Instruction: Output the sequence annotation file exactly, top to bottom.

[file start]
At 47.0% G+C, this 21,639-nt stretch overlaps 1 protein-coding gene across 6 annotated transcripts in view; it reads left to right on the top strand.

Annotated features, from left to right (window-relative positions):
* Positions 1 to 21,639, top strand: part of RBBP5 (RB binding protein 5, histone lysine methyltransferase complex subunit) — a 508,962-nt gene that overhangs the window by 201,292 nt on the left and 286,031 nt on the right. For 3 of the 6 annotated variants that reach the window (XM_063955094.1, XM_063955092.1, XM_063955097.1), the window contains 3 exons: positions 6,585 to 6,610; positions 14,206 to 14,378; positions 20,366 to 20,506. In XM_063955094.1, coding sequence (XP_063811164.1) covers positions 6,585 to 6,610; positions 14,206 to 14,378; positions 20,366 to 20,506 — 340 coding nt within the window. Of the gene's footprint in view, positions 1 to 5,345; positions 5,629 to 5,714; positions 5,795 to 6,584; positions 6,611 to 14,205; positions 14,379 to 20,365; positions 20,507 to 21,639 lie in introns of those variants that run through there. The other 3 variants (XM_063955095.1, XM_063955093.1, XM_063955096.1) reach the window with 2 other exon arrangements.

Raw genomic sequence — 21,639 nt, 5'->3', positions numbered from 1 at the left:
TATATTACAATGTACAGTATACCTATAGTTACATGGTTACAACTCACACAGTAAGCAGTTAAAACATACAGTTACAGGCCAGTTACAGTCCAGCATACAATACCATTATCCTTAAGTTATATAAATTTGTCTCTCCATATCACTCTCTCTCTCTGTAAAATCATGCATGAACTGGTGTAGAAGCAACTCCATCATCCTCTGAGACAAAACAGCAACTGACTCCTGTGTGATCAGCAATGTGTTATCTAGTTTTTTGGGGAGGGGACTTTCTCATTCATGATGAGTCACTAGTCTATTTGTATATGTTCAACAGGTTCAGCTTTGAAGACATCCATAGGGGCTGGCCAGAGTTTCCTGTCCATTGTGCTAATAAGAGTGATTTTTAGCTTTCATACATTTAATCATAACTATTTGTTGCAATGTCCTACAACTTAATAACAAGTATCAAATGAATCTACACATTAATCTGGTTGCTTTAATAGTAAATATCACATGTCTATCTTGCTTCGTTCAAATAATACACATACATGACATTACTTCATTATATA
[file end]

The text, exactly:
At 47.0% G+C, this 21,639-nt stretch overlaps 1 protein-coding gene across 6 annotated transcripts in view; it reads left to right on the top strand.

Annotated features, from left to right (window-relative positions):
* Positions 1 to 21,639, top strand: part of RBBP5 (RB binding protein 5, histone lysine methyltransferase complex subunit) — a 508,962-nt gene that overhangs the window by 201,292 nt on the left and 286,031 nt on the right. For 3 of the 6 annotated variants that reach the window (XM_063955094.1, XM_063955092.1, XM_063955097.1), the window contains 3 exons: positions 6,585 to 6,610; positions 14,206 to 14,378; positions 20,366 to 20,506. In XM_063955094.1, coding sequence (XP_063811164.1) covers positions 6,585 to 6,610; positions 14,206 to 14,378; positions 20,366 to 20,506 — 340 coding nt within the window. Of the gene's footprint in view, positions 1 to 5,345; positions 5,629 to 5,714; positions 5,795 to 6,584; positions 6,611 to 14,205; positions 14,379 to 20,365; positions 20,507 to 21,639 lie in introns of those variants that run through there. The other 3 variants (XM_063955095.1, XM_063955093.1, XM_063955096.1) reach the window with 2 other exon arrangements.

Raw genomic sequence — 21,639 nt, 5'->3', positions numbered from 1 at the left:
TATATTACAATGTACAGTATACCTATAGTTACATGGTTACAACTCACACAGTAAGCAGTTAAAACATACAGTTACAGGCCAGTTACAGTCCAGCATACAATACCATTATCCTTAAGTTATATAAATTTGTCTCTCCATATCACTCTCTCTCTCTGTAAAATCATGCATGAACTGGTGTAGAAGCAACTCCATCATCCTCTGAGACAAAACAGCAACTGACTCCTGTGTGATCAGCAATGTGTTATCTAGTTTTTTGGGGAGGGGACTTTCTCATTCATGATGAGTCACTAGTCTATTTGTATATGTTCAACAGGTTCAGCTTTGAAGACATCCATAGGGGCTGGCCAGAGTTTCCTGTCCATTGTGCTAATAAGAGTGATTTTTAGCTTTCATACATTTAATCATAACTATTTGTTGCAATGTCCTACAACTTAATAACAAGTATCAAATGAATCTACACATTAATCTGGTTGCTTTAATAGTAAATATCACATGTCTATCTTGCTTCGTTCAAATAATACACATACATGACATTACTTCATTATATA